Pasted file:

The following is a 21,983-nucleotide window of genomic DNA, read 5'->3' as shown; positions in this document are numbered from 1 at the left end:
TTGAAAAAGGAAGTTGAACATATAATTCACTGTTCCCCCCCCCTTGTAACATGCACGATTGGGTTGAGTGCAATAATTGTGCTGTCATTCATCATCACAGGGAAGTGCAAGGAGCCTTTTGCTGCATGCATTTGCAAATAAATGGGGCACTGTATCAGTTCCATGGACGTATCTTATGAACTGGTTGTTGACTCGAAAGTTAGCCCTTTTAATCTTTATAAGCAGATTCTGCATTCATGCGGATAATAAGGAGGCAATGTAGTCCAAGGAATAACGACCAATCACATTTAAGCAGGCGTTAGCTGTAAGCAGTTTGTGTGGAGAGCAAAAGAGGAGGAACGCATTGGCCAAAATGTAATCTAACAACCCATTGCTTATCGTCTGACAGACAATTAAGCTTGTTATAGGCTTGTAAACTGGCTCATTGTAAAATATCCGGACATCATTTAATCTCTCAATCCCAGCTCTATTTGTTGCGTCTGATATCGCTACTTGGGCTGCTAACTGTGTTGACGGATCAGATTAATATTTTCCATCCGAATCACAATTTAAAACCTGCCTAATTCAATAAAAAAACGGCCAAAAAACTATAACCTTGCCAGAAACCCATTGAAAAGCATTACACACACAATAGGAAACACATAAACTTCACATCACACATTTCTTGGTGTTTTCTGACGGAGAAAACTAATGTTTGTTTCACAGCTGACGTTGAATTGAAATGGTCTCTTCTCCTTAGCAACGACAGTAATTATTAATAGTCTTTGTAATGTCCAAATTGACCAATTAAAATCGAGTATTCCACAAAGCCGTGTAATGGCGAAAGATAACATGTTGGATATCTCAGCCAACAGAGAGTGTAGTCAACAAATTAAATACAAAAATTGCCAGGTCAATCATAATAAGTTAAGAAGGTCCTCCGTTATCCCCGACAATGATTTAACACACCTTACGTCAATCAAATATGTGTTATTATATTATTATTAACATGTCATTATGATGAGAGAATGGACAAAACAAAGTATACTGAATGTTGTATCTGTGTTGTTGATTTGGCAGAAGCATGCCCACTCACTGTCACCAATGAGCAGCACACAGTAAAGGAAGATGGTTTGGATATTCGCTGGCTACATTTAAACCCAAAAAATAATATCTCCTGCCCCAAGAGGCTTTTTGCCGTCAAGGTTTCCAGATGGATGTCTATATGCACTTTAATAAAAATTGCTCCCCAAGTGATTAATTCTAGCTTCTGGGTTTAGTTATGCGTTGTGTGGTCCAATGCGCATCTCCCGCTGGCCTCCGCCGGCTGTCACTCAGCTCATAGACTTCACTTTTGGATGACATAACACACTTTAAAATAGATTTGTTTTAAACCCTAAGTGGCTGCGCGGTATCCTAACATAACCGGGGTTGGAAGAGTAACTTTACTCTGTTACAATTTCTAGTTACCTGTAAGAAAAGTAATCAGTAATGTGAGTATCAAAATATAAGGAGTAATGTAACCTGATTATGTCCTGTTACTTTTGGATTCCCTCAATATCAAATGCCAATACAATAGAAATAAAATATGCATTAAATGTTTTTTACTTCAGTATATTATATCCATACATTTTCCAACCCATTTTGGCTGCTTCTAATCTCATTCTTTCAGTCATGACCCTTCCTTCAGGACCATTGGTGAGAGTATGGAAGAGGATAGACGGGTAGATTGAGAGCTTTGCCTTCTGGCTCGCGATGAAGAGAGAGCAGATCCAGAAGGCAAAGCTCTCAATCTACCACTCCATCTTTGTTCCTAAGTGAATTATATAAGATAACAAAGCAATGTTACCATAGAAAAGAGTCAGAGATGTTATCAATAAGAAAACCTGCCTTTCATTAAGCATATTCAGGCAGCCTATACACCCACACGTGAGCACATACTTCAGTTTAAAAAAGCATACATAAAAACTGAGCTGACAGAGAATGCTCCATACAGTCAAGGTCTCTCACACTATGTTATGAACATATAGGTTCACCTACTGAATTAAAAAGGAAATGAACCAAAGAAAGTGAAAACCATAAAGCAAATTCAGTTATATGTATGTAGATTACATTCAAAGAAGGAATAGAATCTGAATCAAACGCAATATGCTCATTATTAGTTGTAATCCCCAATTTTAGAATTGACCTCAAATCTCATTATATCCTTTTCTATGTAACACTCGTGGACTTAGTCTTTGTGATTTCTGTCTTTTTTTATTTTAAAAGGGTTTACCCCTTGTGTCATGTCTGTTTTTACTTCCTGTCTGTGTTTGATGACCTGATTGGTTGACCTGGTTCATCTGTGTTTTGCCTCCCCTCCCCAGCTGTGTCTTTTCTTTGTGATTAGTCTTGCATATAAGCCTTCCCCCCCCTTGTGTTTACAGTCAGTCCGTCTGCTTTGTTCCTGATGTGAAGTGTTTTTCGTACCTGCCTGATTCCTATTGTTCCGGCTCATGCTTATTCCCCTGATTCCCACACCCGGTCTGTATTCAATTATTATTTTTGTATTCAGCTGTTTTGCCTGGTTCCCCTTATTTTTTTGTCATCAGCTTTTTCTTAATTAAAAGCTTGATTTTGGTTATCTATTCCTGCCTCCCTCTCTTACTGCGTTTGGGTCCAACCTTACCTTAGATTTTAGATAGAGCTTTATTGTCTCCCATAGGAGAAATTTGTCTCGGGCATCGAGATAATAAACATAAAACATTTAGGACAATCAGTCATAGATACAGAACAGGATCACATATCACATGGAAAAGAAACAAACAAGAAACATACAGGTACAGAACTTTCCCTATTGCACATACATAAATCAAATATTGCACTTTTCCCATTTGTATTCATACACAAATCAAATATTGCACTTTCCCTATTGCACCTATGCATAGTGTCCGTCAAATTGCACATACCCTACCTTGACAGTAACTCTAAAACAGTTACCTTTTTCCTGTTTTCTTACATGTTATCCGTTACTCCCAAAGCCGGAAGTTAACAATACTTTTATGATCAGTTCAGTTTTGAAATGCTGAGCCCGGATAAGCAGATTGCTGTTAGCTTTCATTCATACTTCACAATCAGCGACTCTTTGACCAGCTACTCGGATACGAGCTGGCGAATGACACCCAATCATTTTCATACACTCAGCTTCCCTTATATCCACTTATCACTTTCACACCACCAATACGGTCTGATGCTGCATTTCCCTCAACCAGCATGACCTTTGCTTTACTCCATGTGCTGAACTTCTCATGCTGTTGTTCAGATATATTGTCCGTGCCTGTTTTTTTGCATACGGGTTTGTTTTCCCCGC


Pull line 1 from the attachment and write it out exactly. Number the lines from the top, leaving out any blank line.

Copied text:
The following is a 21,983-nucleotide window of genomic DNA, read 5'->3' as shown; positions in this document are numbered from 1 at the left end: